Patient information: Ear wax impaction (The Basics)
Date posted: August 31, 2014
What is ear wax impaction? — Ear wax impaction is when ear wax builds up enough to cause symptoms. Normally, ear wax helps to protect the insides of the ears and prevents injury or infection (figure 1).
But having too much earwax can cause symptoms such as pain and trouble hearing. The medical term for ear wax is “cerumen.”
Young children and older adults are more likely than others to have ear wax impaction.
What causes ear wax impaction? — Several different things can cause ear wax impaction:
- Diseases that affect the ear – Some health problems can affect the shape of the inside of the ear, and make it hard for wax to move out. For example, skin problems that cause skin cells to shed a lot can lead to wax build-up in the ears.
- A narrow ear canal (figure 2) – In some people, the ear canals are narrower than in others. These people might be more likely to have ear wax impaction. A person’s ear canal can become more narrow after an ear injury or after severe or multiple ear infections.
- Changes in ear wax and lining due to aging – As people get older, their ear wax gets harder and thicker. This makes it difficult for the wax to move out of the ear as it should.
- Bad ear-cleaning habits – Some people try to clean their ears using cotton swabs (Q-Tips) or other tools. This can actually push the wax deeper into the ear instead of getting it out. Over time, this can cause ear wax impaction.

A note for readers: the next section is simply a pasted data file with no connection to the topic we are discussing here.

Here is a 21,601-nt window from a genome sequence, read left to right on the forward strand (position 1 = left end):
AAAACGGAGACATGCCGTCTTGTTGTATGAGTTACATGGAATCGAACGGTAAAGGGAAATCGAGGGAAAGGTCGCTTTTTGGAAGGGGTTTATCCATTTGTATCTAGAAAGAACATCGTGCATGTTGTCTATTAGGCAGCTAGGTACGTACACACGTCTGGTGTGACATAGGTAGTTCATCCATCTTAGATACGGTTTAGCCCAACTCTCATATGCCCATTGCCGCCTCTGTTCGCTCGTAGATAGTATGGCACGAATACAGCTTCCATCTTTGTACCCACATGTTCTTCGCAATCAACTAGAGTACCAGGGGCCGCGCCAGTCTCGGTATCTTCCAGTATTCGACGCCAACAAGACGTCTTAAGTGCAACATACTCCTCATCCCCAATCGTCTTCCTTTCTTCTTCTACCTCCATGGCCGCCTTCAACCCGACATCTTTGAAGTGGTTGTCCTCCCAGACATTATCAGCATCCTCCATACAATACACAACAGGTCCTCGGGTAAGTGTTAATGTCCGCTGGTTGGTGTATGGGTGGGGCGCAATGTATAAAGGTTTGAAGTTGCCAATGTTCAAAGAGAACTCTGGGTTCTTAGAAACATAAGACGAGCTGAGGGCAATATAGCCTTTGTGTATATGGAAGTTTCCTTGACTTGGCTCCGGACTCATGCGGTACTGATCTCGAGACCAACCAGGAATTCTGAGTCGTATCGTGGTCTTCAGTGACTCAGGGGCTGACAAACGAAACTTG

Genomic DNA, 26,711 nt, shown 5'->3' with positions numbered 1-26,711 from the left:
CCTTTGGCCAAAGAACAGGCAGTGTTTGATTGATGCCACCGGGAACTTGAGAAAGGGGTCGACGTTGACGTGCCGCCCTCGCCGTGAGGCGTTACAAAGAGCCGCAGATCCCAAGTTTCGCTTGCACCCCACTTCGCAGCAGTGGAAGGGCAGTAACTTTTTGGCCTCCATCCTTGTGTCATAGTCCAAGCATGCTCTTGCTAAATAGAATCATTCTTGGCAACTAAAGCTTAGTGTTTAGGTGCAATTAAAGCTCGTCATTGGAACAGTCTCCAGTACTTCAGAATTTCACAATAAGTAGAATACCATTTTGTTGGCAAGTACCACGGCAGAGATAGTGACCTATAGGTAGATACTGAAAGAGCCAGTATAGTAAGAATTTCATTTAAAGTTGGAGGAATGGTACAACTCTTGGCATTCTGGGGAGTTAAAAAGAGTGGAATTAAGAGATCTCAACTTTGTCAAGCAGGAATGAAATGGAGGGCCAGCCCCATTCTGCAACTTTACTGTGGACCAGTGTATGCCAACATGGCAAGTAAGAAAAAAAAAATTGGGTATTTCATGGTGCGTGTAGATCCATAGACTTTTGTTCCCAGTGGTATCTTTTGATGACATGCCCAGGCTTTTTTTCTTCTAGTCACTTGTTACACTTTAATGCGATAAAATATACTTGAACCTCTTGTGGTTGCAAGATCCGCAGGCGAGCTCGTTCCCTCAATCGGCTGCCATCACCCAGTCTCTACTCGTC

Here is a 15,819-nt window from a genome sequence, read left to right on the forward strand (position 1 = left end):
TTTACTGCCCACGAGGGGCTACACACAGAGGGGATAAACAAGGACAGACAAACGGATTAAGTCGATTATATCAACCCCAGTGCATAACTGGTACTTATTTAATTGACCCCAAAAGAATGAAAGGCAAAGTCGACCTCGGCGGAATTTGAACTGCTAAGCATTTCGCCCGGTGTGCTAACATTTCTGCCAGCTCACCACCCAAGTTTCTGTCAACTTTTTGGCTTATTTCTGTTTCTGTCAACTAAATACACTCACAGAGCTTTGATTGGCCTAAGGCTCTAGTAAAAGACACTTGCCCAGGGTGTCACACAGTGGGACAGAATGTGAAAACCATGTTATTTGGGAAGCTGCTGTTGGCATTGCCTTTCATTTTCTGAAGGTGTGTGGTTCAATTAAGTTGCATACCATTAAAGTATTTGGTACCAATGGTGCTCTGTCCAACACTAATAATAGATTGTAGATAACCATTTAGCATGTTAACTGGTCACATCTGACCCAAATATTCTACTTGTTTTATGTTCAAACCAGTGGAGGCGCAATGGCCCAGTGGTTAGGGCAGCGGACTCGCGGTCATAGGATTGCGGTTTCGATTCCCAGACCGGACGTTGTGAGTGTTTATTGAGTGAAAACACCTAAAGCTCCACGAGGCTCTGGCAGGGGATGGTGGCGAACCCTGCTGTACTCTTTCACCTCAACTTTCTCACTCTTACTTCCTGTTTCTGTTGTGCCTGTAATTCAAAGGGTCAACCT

- Making too much ear wax – Some people make more ear wax than others. This can happen when water gets trapped in the ear, or when the ear is injured. But some people have a lot of ear wax for no obvious reason.
What are the symptoms of ear wax impaction? — The symptoms include:
- Trouble hearing
- Pain in the ear
- Hearing a ringing noise in the ear
- Feeling like the ear is blocked or plugged
- These symptoms can happen in one or both ears.
Should I see a doctor at UCA? — Yes. If you or your child has any of these symptoms, consult with one of our physicians. He or she can check the insides of the ears to figure out if the symptoms are caused by ear wax impaction or another problem, such as an ear infection.
Should I clean my (or my child’s) ears at home? — No. The insides of the ears do not usually need to be cleaned. Sticking things into the ears can push the wax in deeper and cause impaction.
How is ear wax impaction treated? — There are several treatments to remove impacted ear wax. Physicians offer these treatments only to people who have bothersome symptoms. They do not recommend treatments for removing ear wax in people who have no symptoms, even if their ears are impacted.
In some cases, physicians will remove ear wax in people whose ears are impacted and who aren’t able to let others know if they have symptoms or not. This can include young children, and people who are confused or have trouble speaking, including some older adults.
There are several different ways to remove ear wax:
- Ear drops – Special ear drops can soften ear wax and help it to drain out. Ear drops are not usually safe for people with an ear infection or damage to the eardrum.
- Rinsing – In some cases, a doctor or nurse can remove impacted ear wax by squirting water (or a special liquid) into the ear to rinse it out.
- Special tools – A physician or nurse might use a special tool to remove ear wax. There are different types of tools that can do this safely. These include small sticks, hooks, and spoons. There are also tools that use suction to pull the wax out.
“Ear candling” is sometimes advertised as a way to remove ear wax. This involves lighting one end of a hollow candle, and putting the other end in the ear. Ear candling has not been proven to work well, and can even cause injuries or burns.